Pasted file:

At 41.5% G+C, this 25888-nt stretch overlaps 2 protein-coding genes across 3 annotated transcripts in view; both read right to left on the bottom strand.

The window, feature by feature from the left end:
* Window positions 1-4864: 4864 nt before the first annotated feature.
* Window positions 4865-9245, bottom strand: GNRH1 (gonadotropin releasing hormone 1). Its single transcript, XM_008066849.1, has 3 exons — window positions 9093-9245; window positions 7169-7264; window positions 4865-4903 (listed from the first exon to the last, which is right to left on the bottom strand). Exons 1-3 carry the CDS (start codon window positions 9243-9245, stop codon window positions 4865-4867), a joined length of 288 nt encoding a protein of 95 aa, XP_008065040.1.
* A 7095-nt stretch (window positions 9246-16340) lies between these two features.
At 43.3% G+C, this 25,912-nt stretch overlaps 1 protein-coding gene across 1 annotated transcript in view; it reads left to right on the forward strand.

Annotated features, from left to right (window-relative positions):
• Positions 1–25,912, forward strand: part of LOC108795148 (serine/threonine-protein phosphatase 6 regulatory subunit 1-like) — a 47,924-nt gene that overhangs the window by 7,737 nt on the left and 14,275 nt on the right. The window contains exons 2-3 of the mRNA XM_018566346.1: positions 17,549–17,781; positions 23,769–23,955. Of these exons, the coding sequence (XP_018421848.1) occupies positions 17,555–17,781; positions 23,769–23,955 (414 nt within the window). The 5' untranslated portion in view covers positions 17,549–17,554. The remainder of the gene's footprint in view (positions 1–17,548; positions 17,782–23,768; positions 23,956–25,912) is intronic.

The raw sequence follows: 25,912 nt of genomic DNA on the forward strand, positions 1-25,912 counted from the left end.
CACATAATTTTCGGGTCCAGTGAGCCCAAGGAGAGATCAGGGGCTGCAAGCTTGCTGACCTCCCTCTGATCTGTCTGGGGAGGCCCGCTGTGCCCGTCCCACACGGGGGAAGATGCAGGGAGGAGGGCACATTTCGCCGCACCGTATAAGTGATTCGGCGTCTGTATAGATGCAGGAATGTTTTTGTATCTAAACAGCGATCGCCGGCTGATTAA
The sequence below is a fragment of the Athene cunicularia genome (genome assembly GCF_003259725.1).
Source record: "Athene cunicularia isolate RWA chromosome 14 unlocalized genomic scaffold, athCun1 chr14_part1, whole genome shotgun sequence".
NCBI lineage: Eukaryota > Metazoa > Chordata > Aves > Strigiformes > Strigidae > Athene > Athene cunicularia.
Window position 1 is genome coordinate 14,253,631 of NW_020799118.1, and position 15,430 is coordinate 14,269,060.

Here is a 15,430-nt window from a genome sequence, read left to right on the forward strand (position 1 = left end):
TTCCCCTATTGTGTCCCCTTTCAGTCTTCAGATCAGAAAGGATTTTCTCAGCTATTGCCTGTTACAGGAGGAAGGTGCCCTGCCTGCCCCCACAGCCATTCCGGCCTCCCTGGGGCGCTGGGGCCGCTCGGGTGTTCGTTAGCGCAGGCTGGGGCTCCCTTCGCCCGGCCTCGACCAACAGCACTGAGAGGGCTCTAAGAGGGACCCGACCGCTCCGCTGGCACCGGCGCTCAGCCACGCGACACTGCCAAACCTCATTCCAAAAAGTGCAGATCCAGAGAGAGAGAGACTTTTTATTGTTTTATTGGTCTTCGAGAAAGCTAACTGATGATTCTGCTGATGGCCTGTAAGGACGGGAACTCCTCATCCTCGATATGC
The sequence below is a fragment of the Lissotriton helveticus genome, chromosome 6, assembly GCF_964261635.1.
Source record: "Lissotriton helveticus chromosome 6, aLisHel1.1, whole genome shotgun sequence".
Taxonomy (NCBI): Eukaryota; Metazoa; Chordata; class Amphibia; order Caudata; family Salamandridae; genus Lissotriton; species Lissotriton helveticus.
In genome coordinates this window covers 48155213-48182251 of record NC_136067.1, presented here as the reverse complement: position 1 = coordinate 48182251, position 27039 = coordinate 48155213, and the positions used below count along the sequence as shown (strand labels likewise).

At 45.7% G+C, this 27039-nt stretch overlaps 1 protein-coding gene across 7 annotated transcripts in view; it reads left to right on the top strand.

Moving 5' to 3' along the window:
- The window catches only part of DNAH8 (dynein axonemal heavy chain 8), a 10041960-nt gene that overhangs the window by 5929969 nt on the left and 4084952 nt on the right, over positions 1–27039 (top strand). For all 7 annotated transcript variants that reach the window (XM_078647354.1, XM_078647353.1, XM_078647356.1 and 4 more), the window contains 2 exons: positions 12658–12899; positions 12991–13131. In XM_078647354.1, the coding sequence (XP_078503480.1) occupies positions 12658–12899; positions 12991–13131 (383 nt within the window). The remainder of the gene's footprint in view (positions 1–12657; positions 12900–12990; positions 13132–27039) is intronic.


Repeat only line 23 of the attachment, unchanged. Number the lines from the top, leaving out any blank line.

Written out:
- The window catches only part of DNAH8 (dynein axonemal heavy chain 8), a 10041960-nt gene that overhangs the window by 5929969 nt on the left and 4084952 nt on the right, over positions 1–27039 (top strand). For all 7 annotated transcript variants that reach the window (XM_078647354.1, XM_078647353.1, XM_078647356.1 and 4 more), the window contains 2 exons: positions 12658–12899; positions 12991–13131. In XM_078647354.1, the coding sequence (XP_078503480.1) occupies positions 12658–12899; positions 12991–13131 (383 nt within the window). The remainder of the gene's footprint in view (positions 1–12657; positions 12900–12990; positions 13132–27039) is intronic.